The two key fiscal issues at the moment are the trade deal with China and the expiration of temporary government funding at the end of this week.  Between those two, the trade deal is by far and away the bigger deal for markets.  The shutdown is still important, however, due to its impact on economic data at a time when economic data is being watched incredibly closely.  

Of the reports that were silenced by the shutdown, Retail Sales was probably the most missed.  After all, December tends to be sort of a big month for such things, and that's the data we'll finally get on Thursday.  That's the week's only top tier report.  It's also the first report of any significance as we doubt anyone would believe Wednesday's CPI on the off chance it showed inflation picking up. 

Before Wednesday, the calendar is effectively silent, leaving bonds to find their way in the dark, as it were.  Along that journey, there are two points of reference that can provide guidance.  Most relevant of late has been the European bond market.  Correlation between Treasuries and German Bunds (effectively the EU 10yr note) has been strong, but not perfect.  Bunds have been doing their best to pull Treasury yields lower.  

2019-2-11 open2

Notice from the beginning of the year through today, Bunds have easily broken to new low yields while Treasuries haven't come close.  If something is holding Treasuries back (apart from the simple fact that the US is not Europe), we might look at the stock market.  Correlation is reasonably strong there as well, but bonds have clearly been taking opportunities to say "no thanks" on several occasions where stocks opt for a quick move higher.  Over time, this has resulted in the relative widening of the gap seen in the bottom of the following chart.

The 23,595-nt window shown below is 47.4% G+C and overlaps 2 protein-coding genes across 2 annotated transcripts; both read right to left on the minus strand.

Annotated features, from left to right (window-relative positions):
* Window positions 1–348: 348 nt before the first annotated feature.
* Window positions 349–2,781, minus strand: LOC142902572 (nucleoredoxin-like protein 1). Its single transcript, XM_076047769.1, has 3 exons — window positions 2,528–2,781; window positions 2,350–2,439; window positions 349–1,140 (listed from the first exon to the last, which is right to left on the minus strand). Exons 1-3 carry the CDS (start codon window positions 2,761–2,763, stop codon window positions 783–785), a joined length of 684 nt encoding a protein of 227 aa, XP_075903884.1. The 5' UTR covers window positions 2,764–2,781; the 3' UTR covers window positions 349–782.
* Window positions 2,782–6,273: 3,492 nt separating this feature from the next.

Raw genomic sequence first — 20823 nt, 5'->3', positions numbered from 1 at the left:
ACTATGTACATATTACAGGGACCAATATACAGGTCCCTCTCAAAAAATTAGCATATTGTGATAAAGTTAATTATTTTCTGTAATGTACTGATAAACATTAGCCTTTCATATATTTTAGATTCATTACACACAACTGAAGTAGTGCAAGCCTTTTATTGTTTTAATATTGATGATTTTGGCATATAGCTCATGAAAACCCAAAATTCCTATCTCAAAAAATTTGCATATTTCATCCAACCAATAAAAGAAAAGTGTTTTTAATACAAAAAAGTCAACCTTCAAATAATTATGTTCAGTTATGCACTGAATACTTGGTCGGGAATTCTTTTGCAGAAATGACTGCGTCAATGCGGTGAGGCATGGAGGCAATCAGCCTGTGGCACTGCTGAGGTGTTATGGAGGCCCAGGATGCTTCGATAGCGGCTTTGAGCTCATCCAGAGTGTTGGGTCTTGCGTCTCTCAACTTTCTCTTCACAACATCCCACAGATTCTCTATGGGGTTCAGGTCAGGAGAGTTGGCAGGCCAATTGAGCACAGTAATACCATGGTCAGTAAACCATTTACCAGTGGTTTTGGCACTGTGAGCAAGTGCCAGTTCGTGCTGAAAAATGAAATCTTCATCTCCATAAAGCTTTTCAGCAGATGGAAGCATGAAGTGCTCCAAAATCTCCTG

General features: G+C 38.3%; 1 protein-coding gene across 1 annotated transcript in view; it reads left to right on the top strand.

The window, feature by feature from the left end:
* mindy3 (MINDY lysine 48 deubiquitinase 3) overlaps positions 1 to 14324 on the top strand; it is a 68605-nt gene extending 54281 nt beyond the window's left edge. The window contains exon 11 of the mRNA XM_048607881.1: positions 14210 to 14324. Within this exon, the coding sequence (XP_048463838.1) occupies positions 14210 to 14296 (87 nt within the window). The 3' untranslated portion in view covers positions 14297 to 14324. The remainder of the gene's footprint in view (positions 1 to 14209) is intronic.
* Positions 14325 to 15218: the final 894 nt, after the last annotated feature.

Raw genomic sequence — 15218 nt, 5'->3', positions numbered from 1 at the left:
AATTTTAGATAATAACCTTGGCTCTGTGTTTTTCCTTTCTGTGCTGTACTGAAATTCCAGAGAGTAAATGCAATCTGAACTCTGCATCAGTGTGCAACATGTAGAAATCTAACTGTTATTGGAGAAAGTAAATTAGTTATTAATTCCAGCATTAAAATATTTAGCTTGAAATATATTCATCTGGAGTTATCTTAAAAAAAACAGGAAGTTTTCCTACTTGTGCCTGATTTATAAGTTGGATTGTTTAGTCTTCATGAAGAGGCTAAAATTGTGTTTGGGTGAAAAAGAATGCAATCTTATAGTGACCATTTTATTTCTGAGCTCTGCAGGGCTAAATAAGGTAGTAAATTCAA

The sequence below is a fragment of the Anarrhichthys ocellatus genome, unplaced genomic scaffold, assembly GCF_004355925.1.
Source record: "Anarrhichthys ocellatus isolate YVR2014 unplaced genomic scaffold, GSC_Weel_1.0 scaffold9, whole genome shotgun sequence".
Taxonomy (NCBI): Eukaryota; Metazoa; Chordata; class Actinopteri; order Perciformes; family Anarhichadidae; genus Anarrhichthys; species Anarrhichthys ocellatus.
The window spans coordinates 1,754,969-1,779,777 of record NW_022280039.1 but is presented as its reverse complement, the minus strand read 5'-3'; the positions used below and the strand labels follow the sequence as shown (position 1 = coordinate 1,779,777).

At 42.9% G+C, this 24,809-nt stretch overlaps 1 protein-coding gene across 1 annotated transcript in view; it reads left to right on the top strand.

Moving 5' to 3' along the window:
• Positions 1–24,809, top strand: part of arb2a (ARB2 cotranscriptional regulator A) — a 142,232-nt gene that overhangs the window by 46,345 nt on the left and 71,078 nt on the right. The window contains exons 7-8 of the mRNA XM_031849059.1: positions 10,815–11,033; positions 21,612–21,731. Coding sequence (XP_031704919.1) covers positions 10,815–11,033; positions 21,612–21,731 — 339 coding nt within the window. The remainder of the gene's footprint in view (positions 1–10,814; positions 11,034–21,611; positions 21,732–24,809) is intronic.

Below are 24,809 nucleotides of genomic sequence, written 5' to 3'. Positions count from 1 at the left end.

2019-2-11 open

As always, it's a balancing act between multiple variables.  If the EU tanks harder, it will be worth some gains in US bond markets.  If stocks rally strongly past early February highs, we'll likely see some upward pressure in rates.  In terms of organic considerations, it's hard to say how much of their normal reaction bonds will be willing to have to the Retail Sales data on Thursday.  Some traders are skeptical about these shutdown-affected reports due to the risk that the irregular work environment for the government employees compiling the data will have some unknown affect on the data itself.

MBS Pricing Snapshot
Pricing shown below is delayed, please note the timestamp at the bottom. Real time pricing is available via MBS Live.
FNMA 4.0
102-06 : -0-04
10 YR
2.6640 : +0.0320
Pricing as of 2/11/19 8:51AMEST

Tomorrow's Economic Calendar
Time Event Period Forecast Prior
Wednesday, Feb 13
7:00 MBA Purchase Index w/e 253.1
7:00 Mortgage Refinance Index w/e 1053.4
8:30 Core CPI Year/Year (%)* Jan 2.1 2.2
8:30 CPI mm, sa (%)* Jan 0.1 -0.1
Thursday, Feb 14
8:30 Producer Prices (%) Jan 0.1 -0.2
8:30 Core Producer Prices YY (%)* Jan 2.5 2.7
8:30 Retail Sales (ex-autos) (%) Dec 0.1 0.2
8:30 Retail Sales (%)* Dec 0.1 0.2
8:30 Jobless Claims (k) w/e 225 234
Friday, Feb 15
9:15 Capacity Utilization (%) Jan 78.7 78.7
9:15 Industrial Production (%) Jan 0.1 0.3
10:00 5yr Inflation Outlook (%)* Feb 2.6
10:00 Consumer Sentiment Feb 93.0 91.2
10:00 1yr Inflation Outlook (%)* Feb 2.7